My readers and writing colleagues are well aware of my penchant toward southern gothic literature, so it's no wonder why I'm a fan of today's guest: Thayer Sarrano. My introduction to her was her song "Quiet Now Your Bones" (click for sample) from her album Lift Your Eyes to the Hills, (2012). Her songwriting is deep and will take you with it, immersing you into a mystical southern gothic wonderland. I've asked Thayer a few questions, and she was kind enough to oblige:
DN: You're the first truly southern gothic artist I've featured on the
blog, and it's an honor to host a kindred spirit here. One trip through
your album proves that you're a strong writer. Is southern gothic
something you slipped into easily or has it been a fairly recent
discovery for you?
TS: Thank you, what a compliment! I honestly don't know. I think the instrumental side of what I write is more a reflection of that southern, dark or gothic style. I also grew up with a lot of chanting in church, so there is this cathedral gothic that's part of me too. As far as the lyrics go, so far I've just written without thinking about it much. So far I've only written about personal experiences, even if they exist sometimes in a different world. I say "so far" because I'm interested in pushing myself further now and expanding my writing beyond my own experience.
DN: What's the strength behind the southern gothic voice that makes it powerful?
TS: I wish I was my grandaddy to answer this question, I'm not qualified! Honesty is the first thing that comes to mind. Southern gothic writers I like have a way of showing everything above and below the surface in such a simple way that feels poetic, complex, and definitely stirring. Contrasts are powerful, and I think there's a lot of play in contrast in southern gothic writing.DN: You've listed before that Nick Cave, Tom Waits, and Neil Young have had an influence on your music. Do you have an author that's had a strong influence on your writing?
TS: I love Rainer Maria Rilke, but I think I'd have to say inspiration more than influence, because I've never written anything that could be compared to the level of his poetry.
DN: What interests outside of music do you have that help shape your style?
TS: Painting is probably the biggest. Often I'll make a painting, which is a way to give form to the abstract/spiritual/ether, feelings, senses--whatever it should be called. Then, at some point I just look at what I made and write a song about what I'm seeing. I always feel that my writing is literal, descriptive, and factual. Nature, places I feel connected to, the woods, fashion, home, yoga/spiritual practices, and weather are other interests that shape my style.
DN: I've seen more chatter recently from the music world about Athens, GA in reference to several music festivals. It's been a great music scene for a long time, but do you think it's seeing a revival?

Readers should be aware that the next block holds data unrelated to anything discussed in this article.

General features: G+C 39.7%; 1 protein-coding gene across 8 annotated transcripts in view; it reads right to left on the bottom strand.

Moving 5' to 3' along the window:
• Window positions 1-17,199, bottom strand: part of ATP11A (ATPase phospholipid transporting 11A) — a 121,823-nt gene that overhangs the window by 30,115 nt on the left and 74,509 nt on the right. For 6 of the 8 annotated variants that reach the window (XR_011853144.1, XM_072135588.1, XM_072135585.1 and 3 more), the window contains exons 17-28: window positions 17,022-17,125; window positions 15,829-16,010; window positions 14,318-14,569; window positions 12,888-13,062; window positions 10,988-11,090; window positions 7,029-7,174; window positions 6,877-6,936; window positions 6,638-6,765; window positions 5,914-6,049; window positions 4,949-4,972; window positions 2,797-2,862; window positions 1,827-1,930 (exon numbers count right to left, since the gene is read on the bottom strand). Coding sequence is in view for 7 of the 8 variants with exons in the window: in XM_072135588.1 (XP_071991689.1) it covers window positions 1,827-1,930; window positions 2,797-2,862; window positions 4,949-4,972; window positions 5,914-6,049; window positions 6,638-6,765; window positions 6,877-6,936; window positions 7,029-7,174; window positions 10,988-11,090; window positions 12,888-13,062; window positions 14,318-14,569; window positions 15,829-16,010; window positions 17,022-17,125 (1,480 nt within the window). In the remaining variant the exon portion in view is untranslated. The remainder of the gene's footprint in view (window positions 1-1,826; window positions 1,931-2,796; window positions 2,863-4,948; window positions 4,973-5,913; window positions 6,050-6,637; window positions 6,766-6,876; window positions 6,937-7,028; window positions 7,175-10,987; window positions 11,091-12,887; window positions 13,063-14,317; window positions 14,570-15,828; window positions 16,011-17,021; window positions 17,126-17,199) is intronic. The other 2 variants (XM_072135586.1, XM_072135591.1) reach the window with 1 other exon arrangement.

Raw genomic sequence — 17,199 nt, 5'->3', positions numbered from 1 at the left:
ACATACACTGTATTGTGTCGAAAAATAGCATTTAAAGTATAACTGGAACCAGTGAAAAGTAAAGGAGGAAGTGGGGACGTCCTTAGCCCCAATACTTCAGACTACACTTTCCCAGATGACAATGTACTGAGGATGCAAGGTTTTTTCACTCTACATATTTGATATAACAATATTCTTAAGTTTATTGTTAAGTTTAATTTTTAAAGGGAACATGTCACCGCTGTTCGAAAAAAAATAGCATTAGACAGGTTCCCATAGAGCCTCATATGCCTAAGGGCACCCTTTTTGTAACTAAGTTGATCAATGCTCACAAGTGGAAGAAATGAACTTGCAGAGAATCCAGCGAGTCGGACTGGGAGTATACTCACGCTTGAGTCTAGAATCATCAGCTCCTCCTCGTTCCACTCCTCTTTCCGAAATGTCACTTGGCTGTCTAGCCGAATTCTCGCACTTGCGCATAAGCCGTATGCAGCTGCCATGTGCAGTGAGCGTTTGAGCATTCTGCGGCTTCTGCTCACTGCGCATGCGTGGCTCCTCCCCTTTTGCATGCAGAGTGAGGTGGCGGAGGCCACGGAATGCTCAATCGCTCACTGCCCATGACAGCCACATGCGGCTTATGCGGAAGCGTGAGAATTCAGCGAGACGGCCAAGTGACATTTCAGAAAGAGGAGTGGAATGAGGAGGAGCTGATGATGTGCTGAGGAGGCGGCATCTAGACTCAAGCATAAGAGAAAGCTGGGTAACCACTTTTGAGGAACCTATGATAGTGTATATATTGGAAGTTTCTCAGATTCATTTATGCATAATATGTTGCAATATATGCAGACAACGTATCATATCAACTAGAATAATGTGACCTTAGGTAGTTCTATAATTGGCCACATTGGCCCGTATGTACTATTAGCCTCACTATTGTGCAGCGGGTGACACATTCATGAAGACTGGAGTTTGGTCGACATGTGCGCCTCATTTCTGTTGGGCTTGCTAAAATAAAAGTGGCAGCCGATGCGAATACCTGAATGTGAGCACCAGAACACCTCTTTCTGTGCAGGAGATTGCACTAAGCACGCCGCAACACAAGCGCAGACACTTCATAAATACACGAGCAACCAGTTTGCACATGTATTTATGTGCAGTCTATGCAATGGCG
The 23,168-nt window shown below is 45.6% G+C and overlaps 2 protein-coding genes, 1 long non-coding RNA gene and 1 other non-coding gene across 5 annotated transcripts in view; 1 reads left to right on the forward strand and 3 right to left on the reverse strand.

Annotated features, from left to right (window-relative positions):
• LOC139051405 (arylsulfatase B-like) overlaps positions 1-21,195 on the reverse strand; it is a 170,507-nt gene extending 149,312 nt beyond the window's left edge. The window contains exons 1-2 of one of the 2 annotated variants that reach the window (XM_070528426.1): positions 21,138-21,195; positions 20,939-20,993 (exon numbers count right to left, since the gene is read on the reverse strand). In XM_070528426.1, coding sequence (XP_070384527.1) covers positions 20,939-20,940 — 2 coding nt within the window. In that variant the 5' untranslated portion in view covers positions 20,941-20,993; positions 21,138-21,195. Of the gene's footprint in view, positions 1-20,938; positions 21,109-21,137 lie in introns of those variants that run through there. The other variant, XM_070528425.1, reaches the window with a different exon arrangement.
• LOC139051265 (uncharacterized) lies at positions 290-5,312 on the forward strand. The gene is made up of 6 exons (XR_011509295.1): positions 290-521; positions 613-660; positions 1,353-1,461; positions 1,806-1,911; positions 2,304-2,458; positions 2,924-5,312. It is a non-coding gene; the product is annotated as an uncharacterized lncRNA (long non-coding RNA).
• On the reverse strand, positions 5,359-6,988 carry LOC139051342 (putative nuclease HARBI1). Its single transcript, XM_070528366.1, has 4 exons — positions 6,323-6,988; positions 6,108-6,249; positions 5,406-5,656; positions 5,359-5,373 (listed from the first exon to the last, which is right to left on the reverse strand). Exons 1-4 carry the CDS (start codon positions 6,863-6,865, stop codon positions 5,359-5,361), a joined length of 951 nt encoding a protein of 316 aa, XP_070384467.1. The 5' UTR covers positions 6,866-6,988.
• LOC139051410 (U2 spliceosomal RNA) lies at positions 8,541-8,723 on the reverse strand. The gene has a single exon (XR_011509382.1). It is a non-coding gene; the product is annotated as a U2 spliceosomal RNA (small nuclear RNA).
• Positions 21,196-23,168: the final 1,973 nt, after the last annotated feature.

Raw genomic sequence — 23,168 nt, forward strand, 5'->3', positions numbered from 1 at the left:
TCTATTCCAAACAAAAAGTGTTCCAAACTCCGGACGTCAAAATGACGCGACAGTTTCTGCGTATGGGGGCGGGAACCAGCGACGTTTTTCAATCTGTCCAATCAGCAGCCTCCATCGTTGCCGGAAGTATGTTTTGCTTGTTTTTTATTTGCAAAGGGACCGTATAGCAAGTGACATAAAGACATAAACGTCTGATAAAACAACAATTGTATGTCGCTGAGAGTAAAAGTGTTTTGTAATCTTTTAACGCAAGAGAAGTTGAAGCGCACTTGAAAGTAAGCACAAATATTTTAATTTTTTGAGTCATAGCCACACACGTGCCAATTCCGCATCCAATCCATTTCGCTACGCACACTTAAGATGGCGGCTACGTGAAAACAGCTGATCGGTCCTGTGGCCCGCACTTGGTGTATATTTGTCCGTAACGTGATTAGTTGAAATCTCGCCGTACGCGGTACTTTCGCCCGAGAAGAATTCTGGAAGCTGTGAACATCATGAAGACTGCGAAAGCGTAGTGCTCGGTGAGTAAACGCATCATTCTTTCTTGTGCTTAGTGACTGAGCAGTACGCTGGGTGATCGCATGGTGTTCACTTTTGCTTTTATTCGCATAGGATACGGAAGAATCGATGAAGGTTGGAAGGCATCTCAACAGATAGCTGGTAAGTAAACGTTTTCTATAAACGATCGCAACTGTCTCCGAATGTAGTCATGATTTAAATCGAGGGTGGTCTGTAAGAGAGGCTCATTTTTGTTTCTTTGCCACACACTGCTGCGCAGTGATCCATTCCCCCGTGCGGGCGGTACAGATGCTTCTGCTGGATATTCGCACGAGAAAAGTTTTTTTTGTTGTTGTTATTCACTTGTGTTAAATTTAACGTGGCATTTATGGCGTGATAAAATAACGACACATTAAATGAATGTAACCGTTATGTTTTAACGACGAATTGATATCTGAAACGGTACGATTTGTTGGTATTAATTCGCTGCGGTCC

TS: I wouldn't say revival, because I don't think it's ever stopped. But it does feel really exciting here. There have been some great new venues lately, a new music business program at the university, Camp Amped (a rock and roll camp for teenage musicians held at Nuci's Space - a resource for mental and physical health and practice spaces for musicians), and bands and festivals seem to get more attention all the time as they keep growing.
DN: If I go to Athens, GA to visit what do I absolutely have to do while in the area?
TS: See the tree that owns itself, eat breakfast, lunch, and dinner (I can't list restaurants because there are too many that are wonderful), go to Avid Bookstore, Community (sustainable fashion boutique), Agora (vintage and treasures), and go to one of our record stores downtown to buy local music :-) Pick up a Flagpole magazine and go to all the shows you like and the bars in between. It's all really close together, so just do everything!
DN: And speaking of things to do, what have you been meaning to do in the area but haven't yet?
TS: I've always been meaning to do Flagpole Magazine's self-guided Music History Walking Tour.
DN: You've been writing poetry for quite a
while. You wouldn't happen to have a poem written by six-year-old Thayer
that you'd like to share would you?
TS: I cannot think of a poem, but I did write and illustrate a children's book when I was six for my school library called "Kind Tales of the Forest." It starts off with these two young chipmunks that dream of playing guitar and piano, but they have no money for instruments...foreshadowing! But who knows, maybe it'll all come full circle--be published and fund my new record!
DN: A big thank you to you, Thayer. You've convinced me I need to get to Athens sooner rather than later. To all of you readers out there, you can go to www.ThayerSarrano.com for more information on her albums and for ways to stay in touch with her. And yes, you can follow her on Facebook and Twitter.